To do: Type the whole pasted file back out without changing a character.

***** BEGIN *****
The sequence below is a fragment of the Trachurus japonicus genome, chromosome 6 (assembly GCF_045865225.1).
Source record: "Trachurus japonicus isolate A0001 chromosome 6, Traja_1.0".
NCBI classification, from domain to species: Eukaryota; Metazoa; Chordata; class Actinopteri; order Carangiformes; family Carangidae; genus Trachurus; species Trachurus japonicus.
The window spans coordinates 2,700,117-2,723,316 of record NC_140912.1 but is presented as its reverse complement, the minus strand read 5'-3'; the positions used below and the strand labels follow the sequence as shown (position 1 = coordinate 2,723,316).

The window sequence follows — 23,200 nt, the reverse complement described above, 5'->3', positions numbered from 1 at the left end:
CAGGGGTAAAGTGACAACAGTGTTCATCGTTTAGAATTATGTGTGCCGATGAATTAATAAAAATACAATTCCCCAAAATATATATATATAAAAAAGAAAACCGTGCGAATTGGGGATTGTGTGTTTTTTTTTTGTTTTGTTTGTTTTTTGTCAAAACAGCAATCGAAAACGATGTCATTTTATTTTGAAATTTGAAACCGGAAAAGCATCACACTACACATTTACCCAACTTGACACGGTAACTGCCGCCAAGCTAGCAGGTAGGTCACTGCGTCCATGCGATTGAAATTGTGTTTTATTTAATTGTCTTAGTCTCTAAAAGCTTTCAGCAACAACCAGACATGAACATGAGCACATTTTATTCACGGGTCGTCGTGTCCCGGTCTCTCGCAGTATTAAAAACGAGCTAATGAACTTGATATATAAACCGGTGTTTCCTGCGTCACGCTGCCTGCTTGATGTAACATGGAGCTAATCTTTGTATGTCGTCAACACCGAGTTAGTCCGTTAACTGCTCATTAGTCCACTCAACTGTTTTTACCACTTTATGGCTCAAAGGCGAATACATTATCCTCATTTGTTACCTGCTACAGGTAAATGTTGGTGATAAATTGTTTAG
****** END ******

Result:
The sequence below is a fragment of the Trachurus japonicus genome, chromosome 6 (assembly GCF_045865225.1).
Source record: "Trachurus japonicus isolate A0001 chromosome 6, Traja_1.0".
NCBI classification, from domain to species: Eukaryota; Metazoa; Chordata; class Actinopteri; order Carangiformes; family Carangidae; genus Trachurus; species Trachurus japonicus.
The window spans coordinates 2,700,117-2,723,316 of record NC_140912.1 but is presented as its reverse complement, the minus strand read 5'-3'; the positions used below and the strand labels follow the sequence as shown (position 1 = coordinate 2,723,316).

The window sequence follows — 23,200 nt, the reverse complement described above, 5'->3', positions numbered from 1 at the left end:
CAGGGGTAAAGTGACAACAGTGTTCATCGTTTAGAATTATGTGTGCCGATGAATTAATAAAAATACAATTCCCCAAAATATATATATATAAAAAAGAAAACCGTGCGAATTGGGGATTGTGTGTTTTTTTTTTGTTTTGTTTGTTTTTTGTCAAAACAGCAATCGAAAACGATGTCATTTTATTTTGAAATTTGAAACCGGAAAAGCATCACACTACACATTTACCCAACTTGACACGGTAACTGCCGCCAAGCTAGCAGGTAGGTCACTGCGTCCATGCGATTGAAATTGTGTTTTATTTAATTGTCTTAGTCTCTAAAAGCTTTCAGCAACAACCAGACATGAACATGAGCACATTTTATTCACGGGTCGTCGTGTCCCGGTCTCTCGCAGTATTAAAAACGAGCTAATGAACTTGATATATAAACCGGTGTTTCCTGCGTCACGCTGCCTGCTTGATGTAACATGGAGCTAATCTTTGTATGTCGTCAACACCGAGTTAGTCCGTTAACTGCTCATTAGTCCACTCAACTGTTTTTACCACTTTATGGCTCAAAGGCGAATACATTATCCTCATTTGTTACCTGCTACAGGTAAATGTTGGTGATAAATTGTTTAG